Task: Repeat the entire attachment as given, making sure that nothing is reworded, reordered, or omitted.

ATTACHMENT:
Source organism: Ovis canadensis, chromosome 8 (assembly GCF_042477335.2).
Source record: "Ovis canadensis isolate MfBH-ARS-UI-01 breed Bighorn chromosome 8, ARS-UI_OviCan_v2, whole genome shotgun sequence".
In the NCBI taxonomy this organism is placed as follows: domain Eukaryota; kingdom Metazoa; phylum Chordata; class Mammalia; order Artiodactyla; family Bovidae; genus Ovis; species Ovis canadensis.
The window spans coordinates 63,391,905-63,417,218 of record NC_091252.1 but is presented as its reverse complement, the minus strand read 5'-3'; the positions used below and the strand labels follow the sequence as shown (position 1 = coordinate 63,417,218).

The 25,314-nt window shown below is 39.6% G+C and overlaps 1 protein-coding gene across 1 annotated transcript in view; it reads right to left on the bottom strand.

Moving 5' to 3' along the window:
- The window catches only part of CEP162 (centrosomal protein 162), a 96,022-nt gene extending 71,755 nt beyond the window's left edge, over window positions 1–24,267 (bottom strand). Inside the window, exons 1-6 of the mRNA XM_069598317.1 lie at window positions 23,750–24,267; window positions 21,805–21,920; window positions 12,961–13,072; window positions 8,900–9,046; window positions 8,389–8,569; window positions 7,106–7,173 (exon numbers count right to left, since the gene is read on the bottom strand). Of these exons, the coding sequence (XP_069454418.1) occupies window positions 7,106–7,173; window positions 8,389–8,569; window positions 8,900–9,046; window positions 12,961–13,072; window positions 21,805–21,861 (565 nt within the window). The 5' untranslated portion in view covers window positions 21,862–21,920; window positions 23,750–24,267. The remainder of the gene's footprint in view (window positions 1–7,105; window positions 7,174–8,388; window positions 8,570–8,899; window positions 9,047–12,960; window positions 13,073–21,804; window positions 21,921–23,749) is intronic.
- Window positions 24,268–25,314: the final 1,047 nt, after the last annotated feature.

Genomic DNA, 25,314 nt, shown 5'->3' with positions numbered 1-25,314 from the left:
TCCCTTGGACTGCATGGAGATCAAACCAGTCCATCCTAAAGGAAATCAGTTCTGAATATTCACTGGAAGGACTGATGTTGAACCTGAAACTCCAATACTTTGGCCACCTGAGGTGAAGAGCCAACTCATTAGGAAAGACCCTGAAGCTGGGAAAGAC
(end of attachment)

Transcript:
Source organism: Ovis canadensis, chromosome 8 (assembly GCF_042477335.2).
Source record: "Ovis canadensis isolate MfBH-ARS-UI-01 breed Bighorn chromosome 8, ARS-UI_OviCan_v2, whole genome shotgun sequence".
In the NCBI taxonomy this organism is placed as follows: domain Eukaryota; kingdom Metazoa; phylum Chordata; class Mammalia; order Artiodactyla; family Bovidae; genus Ovis; species Ovis canadensis.
The window spans coordinates 63,391,905-63,417,218 of record NC_091252.1 but is presented as its reverse complement, the minus strand read 5'-3'; the positions used below and the strand labels follow the sequence as shown (position 1 = coordinate 63,417,218).

The 25,314-nt window shown below is 39.6% G+C and overlaps 1 protein-coding gene across 1 annotated transcript in view; it reads right to left on the bottom strand.

Moving 5' to 3' along the window:
- The window catches only part of CEP162 (centrosomal protein 162), a 96,022-nt gene extending 71,755 nt beyond the window's left edge, over window positions 1–24,267 (bottom strand). Inside the window, exons 1-6 of the mRNA XM_069598317.1 lie at window positions 23,750–24,267; window positions 21,805–21,920; window positions 12,961–13,072; window positions 8,900–9,046; window positions 8,389–8,569; window positions 7,106–7,173 (exon numbers count right to left, since the gene is read on the bottom strand). Of these exons, the coding sequence (XP_069454418.1) occupies window positions 7,106–7,173; window positions 8,389–8,569; window positions 8,900–9,046; window positions 12,961–13,072; window positions 21,805–21,861 (565 nt within the window). The 5' untranslated portion in view covers window positions 21,862–21,920; window positions 23,750–24,267. The remainder of the gene's footprint in view (window positions 1–7,105; window positions 7,174–8,388; window positions 8,570–8,899; window positions 9,047–12,960; window positions 13,073–21,804; window positions 21,921–23,749) is intronic.
- Window positions 24,268–25,314: the final 1,047 nt, after the last annotated feature.

Genomic DNA, 25,314 nt, shown 5'->3' with positions numbered 1-25,314 from the left:
TCCCTTGGACTGCATGGAGATCAAACCAGTCCATCCTAAAGGAAATCAGTTCTGAATATTCACTGGAAGGACTGATGTTGAACCTGAAACTCCAATACTTTGGCCACCTGAGGTGAAGAGCCAACTCATTAGGAAAGACCCTGAAGCTGGGAAAGAC